It could even be accessible online (with paid access -- purchase of cookbook could give you password for access to online cookbook). That way, viewers could rate the recipe and comment on it like Epicurious or RecipeZaar.

Rhonda

Link to comment
Share on other sites

It's incredibly gratifying to see so much spontaneous enthusiasm (and concern) for a project like this. The management team and I have been grappling with similar issues for years. We've long wanted to do a book, either a cookbook or a narrative book, but after all the discussions play out it generally doesn't turn out to be a workable idea. We haven't given up on the idea, and certainly the availability of a group of volunteers willing to take on the burden would make it more possible to do something. If you are such a volunteer, please do contact me or any other manager. We have so much we need to accomplish, I'm sure we'd welcome your participation if not in this project then in something else.

Steven A. Shaw aka "Fat Guy"
Co-founder, Society for Culinary Arts & Letters, sshaw@egstaff.org
Proud signatory to the eG Ethics code
Director, New Media Studies, International Culinary Center (take my food-blogging course)

Link to comment
Share on other sites

. . . .

If you are such a volunteer, please do contact me or any other manager. We have so much we need to accomplish, I'm sure we'd welcome your participation if not in this project then in something else.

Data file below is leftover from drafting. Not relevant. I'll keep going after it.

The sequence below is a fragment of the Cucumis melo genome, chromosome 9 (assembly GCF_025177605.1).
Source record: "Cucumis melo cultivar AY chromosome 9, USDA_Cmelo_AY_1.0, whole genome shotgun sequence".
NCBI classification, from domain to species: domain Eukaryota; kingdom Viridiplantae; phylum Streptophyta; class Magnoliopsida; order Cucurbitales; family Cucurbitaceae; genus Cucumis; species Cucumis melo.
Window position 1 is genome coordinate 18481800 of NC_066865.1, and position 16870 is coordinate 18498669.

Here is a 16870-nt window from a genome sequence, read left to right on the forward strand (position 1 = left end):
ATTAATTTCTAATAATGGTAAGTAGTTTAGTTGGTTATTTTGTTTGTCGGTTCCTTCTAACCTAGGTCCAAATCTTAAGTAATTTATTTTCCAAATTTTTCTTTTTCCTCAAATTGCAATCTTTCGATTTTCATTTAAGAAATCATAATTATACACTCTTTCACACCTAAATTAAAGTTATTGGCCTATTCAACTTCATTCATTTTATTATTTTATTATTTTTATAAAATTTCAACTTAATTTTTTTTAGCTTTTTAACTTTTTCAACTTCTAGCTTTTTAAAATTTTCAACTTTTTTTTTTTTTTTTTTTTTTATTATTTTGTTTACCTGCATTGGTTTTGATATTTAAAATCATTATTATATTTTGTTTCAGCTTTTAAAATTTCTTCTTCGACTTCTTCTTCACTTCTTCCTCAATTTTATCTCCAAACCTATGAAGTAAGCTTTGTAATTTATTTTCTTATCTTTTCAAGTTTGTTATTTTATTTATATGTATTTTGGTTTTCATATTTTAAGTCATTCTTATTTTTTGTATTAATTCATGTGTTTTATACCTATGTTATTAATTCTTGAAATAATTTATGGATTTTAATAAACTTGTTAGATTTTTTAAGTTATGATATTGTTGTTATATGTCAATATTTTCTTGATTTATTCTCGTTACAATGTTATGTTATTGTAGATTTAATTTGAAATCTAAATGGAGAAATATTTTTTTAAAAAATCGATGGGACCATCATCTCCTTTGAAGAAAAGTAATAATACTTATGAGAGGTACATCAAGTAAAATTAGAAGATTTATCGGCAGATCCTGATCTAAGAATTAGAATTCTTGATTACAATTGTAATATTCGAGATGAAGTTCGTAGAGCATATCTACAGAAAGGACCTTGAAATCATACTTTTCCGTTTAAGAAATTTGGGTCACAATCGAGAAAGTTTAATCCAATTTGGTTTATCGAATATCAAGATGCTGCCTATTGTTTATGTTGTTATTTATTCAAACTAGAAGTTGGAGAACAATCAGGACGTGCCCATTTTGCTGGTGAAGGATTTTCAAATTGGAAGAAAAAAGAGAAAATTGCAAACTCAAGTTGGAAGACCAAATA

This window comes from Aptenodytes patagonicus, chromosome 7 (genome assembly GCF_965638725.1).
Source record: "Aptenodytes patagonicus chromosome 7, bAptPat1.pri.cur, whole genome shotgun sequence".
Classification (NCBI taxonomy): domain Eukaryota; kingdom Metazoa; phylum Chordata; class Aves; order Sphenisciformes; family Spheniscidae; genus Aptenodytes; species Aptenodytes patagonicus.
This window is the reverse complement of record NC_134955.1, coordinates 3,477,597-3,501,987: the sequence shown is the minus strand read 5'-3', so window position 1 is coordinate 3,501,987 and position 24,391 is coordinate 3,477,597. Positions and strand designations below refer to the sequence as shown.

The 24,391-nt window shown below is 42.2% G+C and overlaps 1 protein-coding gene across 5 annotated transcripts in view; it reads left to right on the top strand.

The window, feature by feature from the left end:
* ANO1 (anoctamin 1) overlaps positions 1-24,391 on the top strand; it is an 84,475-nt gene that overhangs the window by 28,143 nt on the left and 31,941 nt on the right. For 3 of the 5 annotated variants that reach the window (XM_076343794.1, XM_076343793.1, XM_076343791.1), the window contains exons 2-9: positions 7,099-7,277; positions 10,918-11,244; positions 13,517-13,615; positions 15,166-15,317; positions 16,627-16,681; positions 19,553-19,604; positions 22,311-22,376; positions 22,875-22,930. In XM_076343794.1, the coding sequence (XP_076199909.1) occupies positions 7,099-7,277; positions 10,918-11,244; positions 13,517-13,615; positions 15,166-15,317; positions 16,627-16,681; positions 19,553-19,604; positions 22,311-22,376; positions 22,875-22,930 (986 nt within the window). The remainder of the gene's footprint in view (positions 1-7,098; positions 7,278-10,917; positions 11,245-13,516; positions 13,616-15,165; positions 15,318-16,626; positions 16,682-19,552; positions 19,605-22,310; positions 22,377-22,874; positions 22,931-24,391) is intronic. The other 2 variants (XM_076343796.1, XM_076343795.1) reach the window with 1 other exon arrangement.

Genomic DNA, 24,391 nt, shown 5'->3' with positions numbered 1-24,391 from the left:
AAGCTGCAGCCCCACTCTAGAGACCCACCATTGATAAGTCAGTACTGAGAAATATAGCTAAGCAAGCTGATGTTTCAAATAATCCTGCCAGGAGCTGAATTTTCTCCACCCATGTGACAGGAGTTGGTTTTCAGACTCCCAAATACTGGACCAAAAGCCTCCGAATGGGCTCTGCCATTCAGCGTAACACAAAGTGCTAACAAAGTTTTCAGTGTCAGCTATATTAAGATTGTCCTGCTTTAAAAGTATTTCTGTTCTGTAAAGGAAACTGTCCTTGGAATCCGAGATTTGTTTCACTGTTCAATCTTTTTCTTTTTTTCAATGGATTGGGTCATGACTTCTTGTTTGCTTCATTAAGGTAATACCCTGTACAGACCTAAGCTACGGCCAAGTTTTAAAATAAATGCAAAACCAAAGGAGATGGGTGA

Specifically, please contact me.

Dave Scantland
Executive director
dscantland@eGstaff.org
eG Ethics signatory

Eat more chicken skin.

Link to comment
Share on other sites

Guest
This topic is now closed to further replies.
 Share

  • Similar Content

    • By Rushina
      What would you like to be included in a cookbook you classify as a "good cookbook"?
      Rushina
    • By Multiwagon
      Other than the three written by Michael Ruhlman, which I have read and loved, what other books are out there that are about cooking, but not cookbooks?
    • By OliverB
      I just received a copy of "The Cook's Book - Concise Edition" edited by Jill Norman, and now I'm curious, what's the difference to the full edition? Supposedly it has 648 pages compared to 496 in this edition, and it appears to be much larger in size if the info on us.dk.com is correct. Other than that I can't find any info what the difference might be. It's a neat book with lots of photos about techniques etc, and lots of recipes. As with any DK book production values are high.